Every once in a while you may pull a reversed card in a system which is only read upright like the Symbolon deck. Most of you will turn the card upright. You can see if it is reversed by looking at the back of the card – the name will be upside down. I had this happen to me today. This inspired me to write a post about the possible interpretation of the reversed card and what it could mean. I know this is not the standard method of reading the Symbolon but this deck is not standard by other means either. For example, you do not pose yes or no questions. Creators: Peter Orban and Ingrid Zinnel.
To view all the cards close up in a video click the following ➡ LINK.
The question I presented to the Symbolon is not a yes or no question. It is a ‘why’ question. My question is:
WHY is a certain individual the CEO of a profitable business at this point in the company’s development. The company is doing ok but the members of the board want to increase sales. Stanley was recently hired and beat out a dozen very good candidates.
First of all here is an image of the Master/Disciple card which fell reversed but I turned it upright for the purpose of further study. This card fell reversed as the outcome.
The 3-position reading is taken from the LWB which is included with the original 1993 printing. The image below is the actual reading.
Page 83. THE INQUISITION as the Problem card.
Page 74. THE STRATEGIST as the Way Through the Problem or Situation
Page 77. THE MASTER/DISCIPLE as the Outcome
Before I go on I want to address that the question is about Stanley and not the company. He beat out his competition for a reason. It’s important to apply the cards to the direct question. Sometimes we get carried away and apply the cards to a secondary issue.
Problem: The Inquisition card. Stanley probably emitted a very confident front in the interview. He may have offered suggestions on how he can build the company over the years. He would be a tough CEO that would not overlook the workings of the employees and other managers. So, how is this a problem? Well, it’s not really because it reveals why he was hired. They wanted a man with that type of experience and expertise. It could be a problem for everyone else though. 🙂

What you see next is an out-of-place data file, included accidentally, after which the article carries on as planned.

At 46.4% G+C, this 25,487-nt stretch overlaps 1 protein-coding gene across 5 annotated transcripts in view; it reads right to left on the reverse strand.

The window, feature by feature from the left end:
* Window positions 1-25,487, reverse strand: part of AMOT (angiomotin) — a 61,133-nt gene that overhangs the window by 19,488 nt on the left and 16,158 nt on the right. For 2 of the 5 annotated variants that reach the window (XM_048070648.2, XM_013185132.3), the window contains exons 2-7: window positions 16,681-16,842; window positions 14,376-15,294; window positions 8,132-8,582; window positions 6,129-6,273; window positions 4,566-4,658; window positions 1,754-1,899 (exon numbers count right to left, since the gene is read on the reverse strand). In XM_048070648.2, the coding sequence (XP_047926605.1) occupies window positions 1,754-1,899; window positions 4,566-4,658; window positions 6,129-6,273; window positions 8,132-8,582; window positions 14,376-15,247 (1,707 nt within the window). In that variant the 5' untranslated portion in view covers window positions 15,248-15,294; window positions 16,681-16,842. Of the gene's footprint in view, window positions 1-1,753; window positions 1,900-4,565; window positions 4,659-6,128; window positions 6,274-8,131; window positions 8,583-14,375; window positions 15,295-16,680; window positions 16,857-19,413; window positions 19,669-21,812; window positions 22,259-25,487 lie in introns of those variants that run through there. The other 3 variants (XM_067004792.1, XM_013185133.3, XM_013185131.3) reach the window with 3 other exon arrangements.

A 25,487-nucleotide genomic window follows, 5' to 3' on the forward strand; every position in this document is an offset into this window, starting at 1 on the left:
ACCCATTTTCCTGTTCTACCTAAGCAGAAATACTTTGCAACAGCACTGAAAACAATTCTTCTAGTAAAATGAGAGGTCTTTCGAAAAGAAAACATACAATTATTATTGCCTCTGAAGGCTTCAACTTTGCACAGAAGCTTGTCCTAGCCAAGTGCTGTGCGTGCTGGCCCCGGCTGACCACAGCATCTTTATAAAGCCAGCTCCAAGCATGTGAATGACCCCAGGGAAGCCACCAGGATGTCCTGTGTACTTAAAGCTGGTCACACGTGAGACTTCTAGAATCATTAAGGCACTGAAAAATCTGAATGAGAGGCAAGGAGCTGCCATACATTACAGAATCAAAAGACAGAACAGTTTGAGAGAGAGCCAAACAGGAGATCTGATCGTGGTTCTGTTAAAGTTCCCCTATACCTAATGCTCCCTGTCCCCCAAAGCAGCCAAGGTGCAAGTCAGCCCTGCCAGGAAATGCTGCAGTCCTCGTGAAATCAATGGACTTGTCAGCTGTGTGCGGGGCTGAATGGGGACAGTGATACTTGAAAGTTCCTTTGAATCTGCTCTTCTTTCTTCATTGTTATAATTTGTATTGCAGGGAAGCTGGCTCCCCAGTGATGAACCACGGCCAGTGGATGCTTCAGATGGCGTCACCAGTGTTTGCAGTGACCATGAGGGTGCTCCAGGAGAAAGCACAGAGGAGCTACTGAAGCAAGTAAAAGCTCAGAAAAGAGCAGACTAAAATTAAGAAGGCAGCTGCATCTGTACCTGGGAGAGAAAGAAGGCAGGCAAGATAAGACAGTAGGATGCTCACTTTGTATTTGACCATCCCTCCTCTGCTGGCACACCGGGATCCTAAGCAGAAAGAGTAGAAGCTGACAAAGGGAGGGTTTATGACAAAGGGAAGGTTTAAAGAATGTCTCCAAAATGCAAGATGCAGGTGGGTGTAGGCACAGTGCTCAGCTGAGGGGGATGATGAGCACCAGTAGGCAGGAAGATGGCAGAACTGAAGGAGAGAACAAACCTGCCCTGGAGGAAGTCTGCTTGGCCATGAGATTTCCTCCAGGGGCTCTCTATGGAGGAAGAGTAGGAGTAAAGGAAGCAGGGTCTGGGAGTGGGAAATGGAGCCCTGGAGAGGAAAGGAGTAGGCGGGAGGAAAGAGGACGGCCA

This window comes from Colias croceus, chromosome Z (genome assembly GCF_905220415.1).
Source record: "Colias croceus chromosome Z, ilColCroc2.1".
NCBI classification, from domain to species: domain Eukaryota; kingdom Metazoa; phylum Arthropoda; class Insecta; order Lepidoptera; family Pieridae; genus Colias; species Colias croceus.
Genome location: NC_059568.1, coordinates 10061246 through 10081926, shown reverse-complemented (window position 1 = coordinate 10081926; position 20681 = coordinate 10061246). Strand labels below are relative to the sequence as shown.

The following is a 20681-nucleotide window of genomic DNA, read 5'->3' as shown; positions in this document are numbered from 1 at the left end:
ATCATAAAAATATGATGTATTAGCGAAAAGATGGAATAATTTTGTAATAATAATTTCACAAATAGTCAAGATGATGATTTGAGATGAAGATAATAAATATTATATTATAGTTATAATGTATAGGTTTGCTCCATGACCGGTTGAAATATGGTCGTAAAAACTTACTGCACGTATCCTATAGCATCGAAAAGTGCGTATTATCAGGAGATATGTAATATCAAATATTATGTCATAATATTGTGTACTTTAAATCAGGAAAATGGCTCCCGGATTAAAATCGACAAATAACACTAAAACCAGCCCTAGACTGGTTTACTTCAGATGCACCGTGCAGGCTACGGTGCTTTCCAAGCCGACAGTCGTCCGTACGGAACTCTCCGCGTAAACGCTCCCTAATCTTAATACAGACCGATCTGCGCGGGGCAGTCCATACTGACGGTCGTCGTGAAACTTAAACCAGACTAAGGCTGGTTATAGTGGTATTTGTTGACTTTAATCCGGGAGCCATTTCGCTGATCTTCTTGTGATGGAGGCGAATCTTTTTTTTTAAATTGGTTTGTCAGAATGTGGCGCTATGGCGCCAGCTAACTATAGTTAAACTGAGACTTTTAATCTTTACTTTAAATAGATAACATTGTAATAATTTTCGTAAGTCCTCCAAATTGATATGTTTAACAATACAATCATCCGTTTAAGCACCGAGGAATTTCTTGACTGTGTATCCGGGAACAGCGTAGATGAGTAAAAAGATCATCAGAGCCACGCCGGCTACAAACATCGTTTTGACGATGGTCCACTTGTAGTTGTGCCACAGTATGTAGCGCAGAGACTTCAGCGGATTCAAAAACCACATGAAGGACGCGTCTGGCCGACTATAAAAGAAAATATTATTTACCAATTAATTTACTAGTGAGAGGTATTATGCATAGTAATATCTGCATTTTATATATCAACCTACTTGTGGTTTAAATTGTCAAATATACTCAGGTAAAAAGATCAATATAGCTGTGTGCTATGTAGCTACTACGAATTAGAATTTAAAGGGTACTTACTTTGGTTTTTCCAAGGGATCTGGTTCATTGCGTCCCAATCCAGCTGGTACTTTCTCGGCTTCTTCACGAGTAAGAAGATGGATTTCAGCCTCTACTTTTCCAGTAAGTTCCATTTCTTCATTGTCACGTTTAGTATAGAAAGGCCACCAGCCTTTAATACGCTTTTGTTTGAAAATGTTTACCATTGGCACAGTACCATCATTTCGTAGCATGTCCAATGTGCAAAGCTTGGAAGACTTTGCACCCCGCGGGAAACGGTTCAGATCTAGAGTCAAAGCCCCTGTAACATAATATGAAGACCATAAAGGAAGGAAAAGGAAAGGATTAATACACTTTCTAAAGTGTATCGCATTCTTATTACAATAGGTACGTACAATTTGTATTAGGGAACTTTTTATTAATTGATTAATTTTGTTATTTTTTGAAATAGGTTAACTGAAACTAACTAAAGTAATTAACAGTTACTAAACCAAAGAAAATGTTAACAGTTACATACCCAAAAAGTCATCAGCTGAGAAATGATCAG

You could look at another level and say Stanley was bombarded with questions during the interview and passed the test.
Way through the Problem: The Strategist. Stanley probably has a good plan up his sleeve. He may have shared this with his interviewers. The question is whether or not Stanley can implement his plans. He needs to take everything he said and get moving on it.
You could look at another level and say the interviewers (company) needed a man who would go ahead and enforce a plan of action or policy.
Outcome: The Master and Disciple REVERSED: If the upright card indicates a con-man then wouldn’t the reversed be the opposite. Of course, there are other meanings for this card like being somewhere in the middle of being a talker and a doer. This card does have a practical level to it.
I think the reversed card means Stanley got hired because he knows when to listen and when to apply action (probably detailed on his CV – curriculum vitae). People applying for top positions don’t hand in resumes they are too brief.
You could look at another level and say Stanley knows which outfit (master or disciple) to wear simultaneously in the role of CEO.